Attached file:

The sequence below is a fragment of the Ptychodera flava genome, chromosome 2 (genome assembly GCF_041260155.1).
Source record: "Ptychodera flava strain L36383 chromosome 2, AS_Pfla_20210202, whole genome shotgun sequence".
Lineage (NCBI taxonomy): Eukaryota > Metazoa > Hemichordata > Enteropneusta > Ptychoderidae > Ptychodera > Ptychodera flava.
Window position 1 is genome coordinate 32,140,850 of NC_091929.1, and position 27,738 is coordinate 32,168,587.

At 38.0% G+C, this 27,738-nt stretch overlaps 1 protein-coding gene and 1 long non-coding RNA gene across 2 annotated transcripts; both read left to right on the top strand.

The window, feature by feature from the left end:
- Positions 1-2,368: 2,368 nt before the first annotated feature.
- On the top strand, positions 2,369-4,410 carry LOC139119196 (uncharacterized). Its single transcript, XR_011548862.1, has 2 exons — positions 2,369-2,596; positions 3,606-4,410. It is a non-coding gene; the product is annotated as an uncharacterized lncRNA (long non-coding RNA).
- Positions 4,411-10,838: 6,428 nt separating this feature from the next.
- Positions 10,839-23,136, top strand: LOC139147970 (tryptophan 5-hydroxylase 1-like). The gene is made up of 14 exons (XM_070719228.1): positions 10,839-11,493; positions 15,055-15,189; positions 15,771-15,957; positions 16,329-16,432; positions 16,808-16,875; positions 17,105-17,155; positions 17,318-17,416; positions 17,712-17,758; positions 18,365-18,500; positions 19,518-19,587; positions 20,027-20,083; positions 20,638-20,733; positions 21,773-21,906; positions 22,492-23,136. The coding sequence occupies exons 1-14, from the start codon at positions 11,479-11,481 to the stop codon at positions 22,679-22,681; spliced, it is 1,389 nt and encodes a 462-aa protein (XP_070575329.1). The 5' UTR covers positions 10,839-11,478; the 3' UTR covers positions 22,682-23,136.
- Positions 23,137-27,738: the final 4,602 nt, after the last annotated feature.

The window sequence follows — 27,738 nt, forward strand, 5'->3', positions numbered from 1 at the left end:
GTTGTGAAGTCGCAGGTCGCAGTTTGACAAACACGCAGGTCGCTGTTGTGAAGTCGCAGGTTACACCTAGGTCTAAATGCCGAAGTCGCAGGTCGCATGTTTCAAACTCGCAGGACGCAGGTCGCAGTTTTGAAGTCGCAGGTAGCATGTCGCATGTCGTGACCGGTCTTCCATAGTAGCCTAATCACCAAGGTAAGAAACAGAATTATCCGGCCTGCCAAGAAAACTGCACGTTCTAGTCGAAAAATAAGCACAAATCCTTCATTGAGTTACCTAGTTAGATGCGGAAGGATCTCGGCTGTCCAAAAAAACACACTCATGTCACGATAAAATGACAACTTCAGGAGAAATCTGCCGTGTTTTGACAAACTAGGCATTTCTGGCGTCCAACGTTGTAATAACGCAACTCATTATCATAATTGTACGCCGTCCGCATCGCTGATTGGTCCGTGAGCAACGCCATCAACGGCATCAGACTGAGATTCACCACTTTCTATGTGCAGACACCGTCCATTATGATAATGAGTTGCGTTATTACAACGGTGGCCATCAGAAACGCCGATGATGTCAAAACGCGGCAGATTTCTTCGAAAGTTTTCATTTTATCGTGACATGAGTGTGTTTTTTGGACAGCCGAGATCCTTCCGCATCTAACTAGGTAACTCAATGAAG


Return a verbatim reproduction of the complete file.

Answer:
The sequence below is a fragment of the Ptychodera flava genome, chromosome 2 (genome assembly GCF_041260155.1).
Source record: "Ptychodera flava strain L36383 chromosome 2, AS_Pfla_20210202, whole genome shotgun sequence".
Lineage (NCBI taxonomy): Eukaryota > Metazoa > Hemichordata > Enteropneusta > Ptychoderidae > Ptychodera > Ptychodera flava.
Window position 1 is genome coordinate 32,140,850 of NC_091929.1, and position 27,738 is coordinate 32,168,587.

At 38.0% G+C, this 27,738-nt stretch overlaps 1 protein-coding gene and 1 long non-coding RNA gene across 2 annotated transcripts; both read left to right on the top strand.

The window, feature by feature from the left end:
- Positions 1-2,368: 2,368 nt before the first annotated feature.
- On the top strand, positions 2,369-4,410 carry LOC139119196 (uncharacterized). Its single transcript, XR_011548862.1, has 2 exons — positions 2,369-2,596; positions 3,606-4,410. It is a non-coding gene; the product is annotated as an uncharacterized lncRNA (long non-coding RNA).
- Positions 4,411-10,838: 6,428 nt separating this feature from the next.
- Positions 10,839-23,136, top strand: LOC139147970 (tryptophan 5-hydroxylase 1-like). The gene is made up of 14 exons (XM_070719228.1): positions 10,839-11,493; positions 15,055-15,189; positions 15,771-15,957; positions 16,329-16,432; positions 16,808-16,875; positions 17,105-17,155; positions 17,318-17,416; positions 17,712-17,758; positions 18,365-18,500; positions 19,518-19,587; positions 20,027-20,083; positions 20,638-20,733; positions 21,773-21,906; positions 22,492-23,136. The coding sequence occupies exons 1-14, from the start codon at positions 11,479-11,481 to the stop codon at positions 22,679-22,681; spliced, it is 1,389 nt and encodes a 462-aa protein (XP_070575329.1). The 5' UTR covers positions 10,839-11,478; the 3' UTR covers positions 22,682-23,136.
- Positions 23,137-27,738: the final 4,602 nt, after the last annotated feature.

The window sequence follows — 27,738 nt, forward strand, 5'->3', positions numbered from 1 at the left end:
GTTGTGAAGTCGCAGGTCGCAGTTTGACAAACACGCAGGTCGCTGTTGTGAAGTCGCAGGTTACACCTAGGTCTAAATGCCGAAGTCGCAGGTCGCATGTTTCAAACTCGCAGGACGCAGGTCGCAGTTTTGAAGTCGCAGGTAGCATGTCGCATGTCGTGACCGGTCTTCCATAGTAGCCTAATCACCAAGGTAAGAAACAGAATTATCCGGCCTGCCAAGAAAACTGCACGTTCTAGTCGAAAAATAAGCACAAATCCTTCATTGAGTTACCTAGTTAGATGCGGAAGGATCTCGGCTGTCCAAAAAAACACACTCATGTCACGATAAAATGACAACTTCAGGAGAAATCTGCCGTGTTTTGACAAACTAGGCATTTCTGGCGTCCAACGTTGTAATAACGCAACTCATTATCATAATTGTACGCCGTCCGCATCGCTGATTGGTCCGTGAGCAACGCCATCAACGGCATCAGACTGAGATTCACCACTTTCTATGTGCAGACACCGTCCATTATGATAATGAGTTGCGTTATTACAACGGTGGCCATCAGAAACGCCGATGATGTCAAAACGCGGCAGATTTCTTCGAAAGTTTTCATTTTATCGTGACATGAGTGTGTTTTTTGGACAGCCGAGATCCTTCCGCATCTAACTAGGTAACTCAATGAAG